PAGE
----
2. Reblogged this on Vox Political and commented:
    More embarrassment for the government after its fake psychological test for benefit claimants was subjected to the spotlight of university research. Vox Political has been enjoying the progress of this story over on Skwawkbox, and this latest chapter continues to provide excellent ammunition against an ideologically-motivated government that will do anything to get its own way.

  3. Foucault’s gaining more and more relevance with every passing day. What with governmentality, and the panopticon of surveillance. Glad to see someone’s taken an academic stick to this piece of nonsense. One day all of this will be over. If it isn’t we are *all* going to be living the kind of lives only imagined in the worst kind of dystopic fantasy. The time to resist is now. Good luck to everyone who is playing their part in that. Excellent work, Skwawkbox.

  4. This is but one example of how government rhetoric and policy implementation are trying to move the goalposts of reality. This is clearly one reason why the government (or ruling/metropolitan elite if you prefer) seem, and indeed are, so out of touch with ORDINARY people and why the average man or woman in the street feels so powerless when this elite recurrently and relentlessly imposes seemingly daft or incoherent things on them. Things they would never impose on their next-door neighbour. Criminal justice, postal services, education ….
    And Health. Local people know the value of and reassurance provided by local secondary care hospitals/DGHs, know full well they don’t provide everything but find they are powerless to stop closures and downgrading all over the country by aloof men in suits despite perfectly sensible arguments for retaining these services. The government’s reality (“financially unsustainable” etc etc) just doesn’t accord with their own (or, actually, objective assessment of the facts in many cases e.g. Lewisham). A recent local health service meeting ended with a patient, boiling over with frustration, walking out shouting “why can’t you just eff off back to London and let the hospital get on with it?!” If the population weren’t so ground down, there would be riots in the streets.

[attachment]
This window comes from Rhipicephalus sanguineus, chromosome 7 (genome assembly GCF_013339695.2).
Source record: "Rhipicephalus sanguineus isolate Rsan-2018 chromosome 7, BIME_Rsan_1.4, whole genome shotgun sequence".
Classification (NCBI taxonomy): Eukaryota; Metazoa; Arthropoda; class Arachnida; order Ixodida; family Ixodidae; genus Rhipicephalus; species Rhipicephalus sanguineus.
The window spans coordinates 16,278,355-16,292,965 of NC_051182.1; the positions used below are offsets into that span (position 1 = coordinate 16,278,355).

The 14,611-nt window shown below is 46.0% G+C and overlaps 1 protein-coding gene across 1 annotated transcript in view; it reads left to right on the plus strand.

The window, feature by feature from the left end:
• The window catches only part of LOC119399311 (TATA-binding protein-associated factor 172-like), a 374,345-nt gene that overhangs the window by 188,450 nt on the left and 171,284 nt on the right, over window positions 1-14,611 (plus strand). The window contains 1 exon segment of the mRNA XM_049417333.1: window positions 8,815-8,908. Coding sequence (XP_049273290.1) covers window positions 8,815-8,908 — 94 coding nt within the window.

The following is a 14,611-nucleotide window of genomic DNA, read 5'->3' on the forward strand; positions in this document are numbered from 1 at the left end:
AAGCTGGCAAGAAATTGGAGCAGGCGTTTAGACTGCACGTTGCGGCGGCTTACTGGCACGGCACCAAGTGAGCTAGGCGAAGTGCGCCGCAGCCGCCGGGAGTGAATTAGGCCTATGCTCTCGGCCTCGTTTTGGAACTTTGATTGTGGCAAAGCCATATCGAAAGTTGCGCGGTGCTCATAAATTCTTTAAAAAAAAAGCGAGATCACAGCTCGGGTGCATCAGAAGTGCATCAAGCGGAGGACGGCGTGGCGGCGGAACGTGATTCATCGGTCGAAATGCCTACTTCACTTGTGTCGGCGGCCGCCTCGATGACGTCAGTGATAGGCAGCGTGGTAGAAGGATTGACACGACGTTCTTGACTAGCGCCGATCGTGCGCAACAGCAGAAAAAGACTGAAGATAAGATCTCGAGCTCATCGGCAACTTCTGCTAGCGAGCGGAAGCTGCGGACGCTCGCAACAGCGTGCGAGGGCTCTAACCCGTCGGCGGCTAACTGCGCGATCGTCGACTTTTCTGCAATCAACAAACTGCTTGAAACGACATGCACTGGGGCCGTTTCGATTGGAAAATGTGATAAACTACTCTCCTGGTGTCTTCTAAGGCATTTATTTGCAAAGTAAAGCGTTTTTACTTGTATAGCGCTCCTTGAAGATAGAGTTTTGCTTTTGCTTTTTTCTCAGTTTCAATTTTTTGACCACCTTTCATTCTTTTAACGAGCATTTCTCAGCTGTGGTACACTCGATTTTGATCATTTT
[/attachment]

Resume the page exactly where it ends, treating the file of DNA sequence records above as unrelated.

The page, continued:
5. You can get the PDF version of the paper by going to academia.edu and signing on. It can then be downloaded. That’s the site Steve Walker highlighted above, as ‘here.’

  6. We HATE to be manipulated. Being lied to about going to war just to appease a pretzel eater was bad enough. Worse is being lied to endlessly by thieving louts purporting to represent us while they accept bribes, smear those providing services, bully the most vulnerable & scheme to line the pockets of colleagues and party funders. But worst is the deliberate calculated cold misuse of scientific techniques to secretly manipulate those supposedly being represented, by an arrogant clique feigning obliviousness to both implementation and consequences.

  7. You are to be congratulated Steve, for all your efforts with this story and the eventual outcome.

    I have never seen such cruelty or unacceptable behaviour from a government department that should be helping and supporting people.

    Instead, people are frightened, stressed and some even commit or contemplate suicide.

    I am currently involved with such a case. My heart breaks at times. 🙁

    1. This same attitude underlies cuts in public provision. Examples – underfunding and endless messing around with schools or removal of local health provision. Result – upper middle classes access the best free provision or pay for “better”; ordinary folks, especially the poor either don’t access anything (hooray, saving for HMG) or get considerably poorer in the attempt. The rich-poor gap has been widening for some time in monetary terms but it’s by no means the only impoverishment. Excuse me if I’m just, well, appalled.